Mohammed Emwazi, recently identified as the infamous 'Jihadi John' featured in several videos showing the beheading of hostages by ISIS, was a member of a terror cell linked to failed attacks on London's Underground subway system in 2005.

Emwazi's ties to terror groups have been laid out by the British government in court papers that show that he was known to that country's security services as early as 2011. The documents were first disclosed by two British newspapers, The Observer and The Sunday Telegraph.

According to the documents, the Kuwaiti-born Emwazi was described as a "person of interest" to MI5, Britain's domestic counter-intelligence and security agency. Officials say he was a member of a cell formed in 2007 to recruit fighters for al-Shabaab, a Somalia-based terror organization linked to Al Qaeda. The network was believed to have at least a dozen members. 

The documents also show that at least one other member of that cell spoke by phone to Hussein Osman, who was part of a group that attempted to bomb London's subway on July 21, 2005. The planned attacks were scheduled to take place exactly two weeks after four men blew themselves up on board trains and a bus, killing 52 people and injuring 700. However, in the case of the July 21 terror attack, the explosives never went off. Osman, a native of Ethiopia was later sentenced to life in prison.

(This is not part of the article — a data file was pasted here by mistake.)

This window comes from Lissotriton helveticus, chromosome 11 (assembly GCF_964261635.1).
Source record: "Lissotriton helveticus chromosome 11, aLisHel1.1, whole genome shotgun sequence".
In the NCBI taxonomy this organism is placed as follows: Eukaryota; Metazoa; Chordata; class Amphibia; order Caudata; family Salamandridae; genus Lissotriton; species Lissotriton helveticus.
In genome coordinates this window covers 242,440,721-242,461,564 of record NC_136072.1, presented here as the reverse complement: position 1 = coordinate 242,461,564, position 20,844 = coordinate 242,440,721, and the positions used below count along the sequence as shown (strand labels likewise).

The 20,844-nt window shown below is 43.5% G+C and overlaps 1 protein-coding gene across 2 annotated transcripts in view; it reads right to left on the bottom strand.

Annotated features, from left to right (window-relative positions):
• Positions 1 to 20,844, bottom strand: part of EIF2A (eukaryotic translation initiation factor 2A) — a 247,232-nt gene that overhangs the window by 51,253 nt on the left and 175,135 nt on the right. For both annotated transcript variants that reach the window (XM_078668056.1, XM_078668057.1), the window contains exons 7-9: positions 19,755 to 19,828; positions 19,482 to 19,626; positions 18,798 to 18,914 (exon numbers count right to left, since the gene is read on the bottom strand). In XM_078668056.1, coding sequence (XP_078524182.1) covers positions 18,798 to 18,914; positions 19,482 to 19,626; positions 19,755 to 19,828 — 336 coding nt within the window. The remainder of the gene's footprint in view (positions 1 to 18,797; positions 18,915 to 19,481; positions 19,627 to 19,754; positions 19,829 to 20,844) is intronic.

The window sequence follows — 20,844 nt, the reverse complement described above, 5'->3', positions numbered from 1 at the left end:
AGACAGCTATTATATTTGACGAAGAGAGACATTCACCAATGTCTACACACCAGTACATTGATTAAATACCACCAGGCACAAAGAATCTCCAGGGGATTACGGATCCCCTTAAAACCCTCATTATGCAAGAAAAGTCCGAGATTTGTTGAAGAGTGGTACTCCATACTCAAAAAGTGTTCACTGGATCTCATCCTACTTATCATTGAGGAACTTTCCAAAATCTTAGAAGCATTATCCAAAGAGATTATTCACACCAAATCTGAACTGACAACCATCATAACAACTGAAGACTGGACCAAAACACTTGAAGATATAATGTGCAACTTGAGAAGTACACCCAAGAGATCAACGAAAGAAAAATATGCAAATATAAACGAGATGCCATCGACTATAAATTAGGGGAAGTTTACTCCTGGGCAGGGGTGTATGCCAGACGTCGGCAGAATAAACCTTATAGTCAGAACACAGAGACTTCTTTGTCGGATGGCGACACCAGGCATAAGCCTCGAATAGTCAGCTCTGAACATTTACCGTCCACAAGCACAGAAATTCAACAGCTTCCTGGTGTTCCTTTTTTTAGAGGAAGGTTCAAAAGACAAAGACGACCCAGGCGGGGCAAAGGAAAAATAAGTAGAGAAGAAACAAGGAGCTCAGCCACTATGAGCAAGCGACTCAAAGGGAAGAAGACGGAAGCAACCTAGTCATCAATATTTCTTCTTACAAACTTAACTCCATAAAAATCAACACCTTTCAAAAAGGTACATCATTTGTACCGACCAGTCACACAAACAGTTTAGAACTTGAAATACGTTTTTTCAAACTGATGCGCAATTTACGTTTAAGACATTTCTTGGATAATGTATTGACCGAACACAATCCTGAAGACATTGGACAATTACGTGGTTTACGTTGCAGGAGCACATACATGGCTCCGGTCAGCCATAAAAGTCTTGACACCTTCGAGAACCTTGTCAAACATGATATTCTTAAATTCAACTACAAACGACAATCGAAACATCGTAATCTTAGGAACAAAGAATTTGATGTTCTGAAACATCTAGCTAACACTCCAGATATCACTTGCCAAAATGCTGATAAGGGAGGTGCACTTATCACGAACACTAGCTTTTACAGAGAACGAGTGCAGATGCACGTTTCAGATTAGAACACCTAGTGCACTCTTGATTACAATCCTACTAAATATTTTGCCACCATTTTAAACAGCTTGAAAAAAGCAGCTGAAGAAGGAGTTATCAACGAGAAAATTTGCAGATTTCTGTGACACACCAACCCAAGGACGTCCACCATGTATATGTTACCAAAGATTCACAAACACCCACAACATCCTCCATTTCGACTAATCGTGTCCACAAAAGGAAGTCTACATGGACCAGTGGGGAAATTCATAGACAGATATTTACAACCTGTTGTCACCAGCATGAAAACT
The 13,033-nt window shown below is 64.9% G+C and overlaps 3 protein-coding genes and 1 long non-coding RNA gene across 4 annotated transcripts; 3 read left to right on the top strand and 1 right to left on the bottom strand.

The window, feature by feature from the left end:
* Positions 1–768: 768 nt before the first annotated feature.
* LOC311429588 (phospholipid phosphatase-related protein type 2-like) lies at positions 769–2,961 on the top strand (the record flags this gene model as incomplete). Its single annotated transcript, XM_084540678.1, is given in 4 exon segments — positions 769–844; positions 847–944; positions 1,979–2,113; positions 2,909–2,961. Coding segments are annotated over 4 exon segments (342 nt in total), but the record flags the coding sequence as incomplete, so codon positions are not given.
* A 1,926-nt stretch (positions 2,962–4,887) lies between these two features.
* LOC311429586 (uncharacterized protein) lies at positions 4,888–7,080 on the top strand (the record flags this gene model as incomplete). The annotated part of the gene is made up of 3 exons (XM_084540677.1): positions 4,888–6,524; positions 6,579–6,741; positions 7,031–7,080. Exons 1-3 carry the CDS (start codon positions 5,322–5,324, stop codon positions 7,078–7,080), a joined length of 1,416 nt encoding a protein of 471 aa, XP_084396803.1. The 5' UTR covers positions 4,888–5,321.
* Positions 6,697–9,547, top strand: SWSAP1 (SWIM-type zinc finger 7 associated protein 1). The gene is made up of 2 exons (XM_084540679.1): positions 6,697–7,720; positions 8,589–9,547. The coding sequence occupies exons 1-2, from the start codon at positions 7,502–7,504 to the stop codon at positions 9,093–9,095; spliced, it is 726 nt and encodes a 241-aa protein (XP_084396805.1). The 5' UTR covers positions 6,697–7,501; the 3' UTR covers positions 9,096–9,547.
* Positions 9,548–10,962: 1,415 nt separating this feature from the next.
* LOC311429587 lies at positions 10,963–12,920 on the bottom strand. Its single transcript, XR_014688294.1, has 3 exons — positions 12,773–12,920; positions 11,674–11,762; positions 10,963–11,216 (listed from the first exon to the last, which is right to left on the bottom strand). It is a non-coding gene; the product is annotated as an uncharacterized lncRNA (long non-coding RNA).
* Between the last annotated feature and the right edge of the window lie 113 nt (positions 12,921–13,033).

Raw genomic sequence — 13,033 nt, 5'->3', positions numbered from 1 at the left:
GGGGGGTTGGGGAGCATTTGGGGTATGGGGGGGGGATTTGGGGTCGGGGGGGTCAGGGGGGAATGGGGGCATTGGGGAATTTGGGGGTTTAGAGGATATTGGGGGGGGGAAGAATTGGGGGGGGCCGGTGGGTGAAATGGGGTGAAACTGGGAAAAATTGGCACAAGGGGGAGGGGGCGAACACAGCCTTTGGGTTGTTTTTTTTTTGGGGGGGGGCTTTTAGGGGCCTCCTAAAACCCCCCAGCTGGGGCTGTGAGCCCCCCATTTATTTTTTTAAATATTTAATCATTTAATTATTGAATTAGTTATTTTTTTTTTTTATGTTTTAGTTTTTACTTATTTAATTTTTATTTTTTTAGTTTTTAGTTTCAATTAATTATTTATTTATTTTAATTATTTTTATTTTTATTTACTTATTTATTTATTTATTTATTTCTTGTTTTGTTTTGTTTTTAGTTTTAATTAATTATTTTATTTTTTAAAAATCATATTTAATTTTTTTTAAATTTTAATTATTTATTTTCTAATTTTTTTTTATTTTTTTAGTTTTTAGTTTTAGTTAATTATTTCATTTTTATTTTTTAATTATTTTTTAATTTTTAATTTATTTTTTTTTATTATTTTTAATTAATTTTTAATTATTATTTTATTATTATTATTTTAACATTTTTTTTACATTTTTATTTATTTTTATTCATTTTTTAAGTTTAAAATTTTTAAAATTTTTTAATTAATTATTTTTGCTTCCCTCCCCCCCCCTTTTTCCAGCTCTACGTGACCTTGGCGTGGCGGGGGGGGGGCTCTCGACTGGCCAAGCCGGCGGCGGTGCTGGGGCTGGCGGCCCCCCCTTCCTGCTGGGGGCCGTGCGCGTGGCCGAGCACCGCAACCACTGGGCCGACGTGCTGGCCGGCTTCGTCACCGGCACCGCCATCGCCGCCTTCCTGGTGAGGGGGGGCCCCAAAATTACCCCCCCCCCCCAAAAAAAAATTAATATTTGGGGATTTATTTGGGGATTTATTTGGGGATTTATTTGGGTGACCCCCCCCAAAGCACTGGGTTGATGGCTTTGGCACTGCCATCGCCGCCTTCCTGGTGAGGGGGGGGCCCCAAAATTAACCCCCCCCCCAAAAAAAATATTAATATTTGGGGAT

Meanwhile, the Telegraph, citing Kuwaiti security sources, reported that Emwazi had become more radicalized after meeting a longtime Al Qaeda operative, Mohsin al-Fadhli, in 2007. The encounter reportedly convinced Emwazi to convert from Shiism to the Sunni Islam favored by members of both Al Qaeda and ISIS. Al-Fadhli, the onetime leader of the Al Qaeda-linked Khorasan Group in Syria, is believed to have been killed in a coalition airstrike in Syria sometime last year.

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The Telegraph also reported that Emwazi also met Khalid al-Dossary, a Saudi national currently serving a life sentence in a Texas federal prison for attempting to construct an improvised explosive device.

Emwazi was identified as the notorious ISIS member by The Washington Post and the BBC last week. He first appeared in a video in August 2014, when he appeared to be shown beheading American journalist James Foley. Videos have since surfaced showing Emwazi, speaking in a distinct London accent, denouncing Western leaders and the coalition campaign against ISIS in Syria and Iraq before purportedly beheading hostages.

It is not known when Emwazi traveled to Syria to join ISIS. The Observer reported Sunday that he had briefly worked at a Kuwaiti IT company as a salesman before leaving to return to London in April 2010. Little is known about his actions after that point, though he appeared to have been detained by British counter-terror officials and prevented from returning to Kuwait.

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